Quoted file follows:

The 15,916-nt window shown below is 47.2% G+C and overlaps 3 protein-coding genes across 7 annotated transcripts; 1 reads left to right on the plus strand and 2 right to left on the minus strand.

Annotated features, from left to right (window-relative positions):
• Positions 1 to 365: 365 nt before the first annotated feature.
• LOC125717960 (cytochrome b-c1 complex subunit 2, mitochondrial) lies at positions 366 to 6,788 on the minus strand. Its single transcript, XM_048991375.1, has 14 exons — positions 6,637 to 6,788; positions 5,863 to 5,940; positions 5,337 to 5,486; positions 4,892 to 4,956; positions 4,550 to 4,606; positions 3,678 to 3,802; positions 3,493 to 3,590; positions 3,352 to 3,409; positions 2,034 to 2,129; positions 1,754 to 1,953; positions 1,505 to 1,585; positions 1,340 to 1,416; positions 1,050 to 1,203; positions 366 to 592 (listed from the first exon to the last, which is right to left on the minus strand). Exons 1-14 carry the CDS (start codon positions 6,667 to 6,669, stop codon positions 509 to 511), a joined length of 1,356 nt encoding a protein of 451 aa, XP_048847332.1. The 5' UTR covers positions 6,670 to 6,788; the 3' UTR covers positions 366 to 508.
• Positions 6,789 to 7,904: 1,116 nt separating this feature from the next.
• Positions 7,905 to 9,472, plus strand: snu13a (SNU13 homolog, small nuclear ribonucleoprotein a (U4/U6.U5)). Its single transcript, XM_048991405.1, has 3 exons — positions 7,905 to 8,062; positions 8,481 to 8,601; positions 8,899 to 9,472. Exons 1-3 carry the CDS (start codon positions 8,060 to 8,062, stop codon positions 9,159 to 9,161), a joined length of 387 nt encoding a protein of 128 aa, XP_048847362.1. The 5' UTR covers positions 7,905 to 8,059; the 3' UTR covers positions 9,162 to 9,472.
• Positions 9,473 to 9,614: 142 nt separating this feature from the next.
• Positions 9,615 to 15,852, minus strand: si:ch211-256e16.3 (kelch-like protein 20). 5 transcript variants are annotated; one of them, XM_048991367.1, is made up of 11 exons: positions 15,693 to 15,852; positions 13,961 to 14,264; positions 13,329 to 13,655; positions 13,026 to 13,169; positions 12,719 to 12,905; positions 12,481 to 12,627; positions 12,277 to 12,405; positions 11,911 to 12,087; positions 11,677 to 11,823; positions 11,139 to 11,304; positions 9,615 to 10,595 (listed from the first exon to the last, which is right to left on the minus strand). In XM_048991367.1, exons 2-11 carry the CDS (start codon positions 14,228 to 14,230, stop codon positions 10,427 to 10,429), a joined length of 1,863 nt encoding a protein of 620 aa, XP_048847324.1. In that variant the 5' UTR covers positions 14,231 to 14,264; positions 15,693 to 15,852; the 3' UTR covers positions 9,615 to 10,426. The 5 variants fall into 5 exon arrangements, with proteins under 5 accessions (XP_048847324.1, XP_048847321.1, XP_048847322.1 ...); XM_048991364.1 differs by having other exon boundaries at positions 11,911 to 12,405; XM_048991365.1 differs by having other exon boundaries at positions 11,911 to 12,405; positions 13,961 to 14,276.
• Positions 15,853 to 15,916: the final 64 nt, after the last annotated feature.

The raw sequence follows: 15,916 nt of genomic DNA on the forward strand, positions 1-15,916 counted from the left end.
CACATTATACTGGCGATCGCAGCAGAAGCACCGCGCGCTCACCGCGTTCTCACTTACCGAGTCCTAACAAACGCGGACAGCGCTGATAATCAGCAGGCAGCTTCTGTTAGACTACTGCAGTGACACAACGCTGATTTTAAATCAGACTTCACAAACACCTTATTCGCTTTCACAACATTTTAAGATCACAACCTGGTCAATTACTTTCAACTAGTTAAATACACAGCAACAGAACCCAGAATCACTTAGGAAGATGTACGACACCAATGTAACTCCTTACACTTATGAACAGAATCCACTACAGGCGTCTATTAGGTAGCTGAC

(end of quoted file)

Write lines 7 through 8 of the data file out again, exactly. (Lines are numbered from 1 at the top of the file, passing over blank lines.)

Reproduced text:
• Positions 9,473 to 9,614: 142 nt separating this feature from the next.
• Positions 9,615 to 15,852, minus strand: si:ch211-256e16.3 (kelch-like protein 20). 5 transcript variants are annotated; one of them, XM_048991367.1, is made up of 11 exons: positions 15,693 to 15,852; positions 13,961 to 14,264; positions 13,329 to 13,655; positions 13,026 to 13,169; positions 12,719 to 12,905; positions 12,481 to 12,627; positions 12,277 to 12,405; positions 11,911 to 12,087; positions 11,677 to 11,823; positions 11,139 to 11,304; positions 9,615 to 10,595 (listed from the first exon to the last, which is right to left on the minus strand). In XM_048991367.1, exons 2-11 carry the CDS (start codon positions 14,228 to 14,230, stop codon positions 10,427 to 10,429), a joined length of 1,863 nt encoding a protein of 620 aa, XP_048847324.1. In that variant the 5' UTR covers positions 14,231 to 14,264; positions 15,693 to 15,852; the 3' UTR covers positions 9,615 to 10,426. The 5 variants fall into 5 exon arrangements, with proteins under 5 accessions (XP_048847324.1, XP_048847321.1, XP_048847322.1 ...); XM_048991364.1 differs by having other exon boundaries at positions 11,911 to 12,405; XM_048991365.1 differs by having other exon boundaries at positions 11,911 to 12,405; positions 13,961 to 14,276.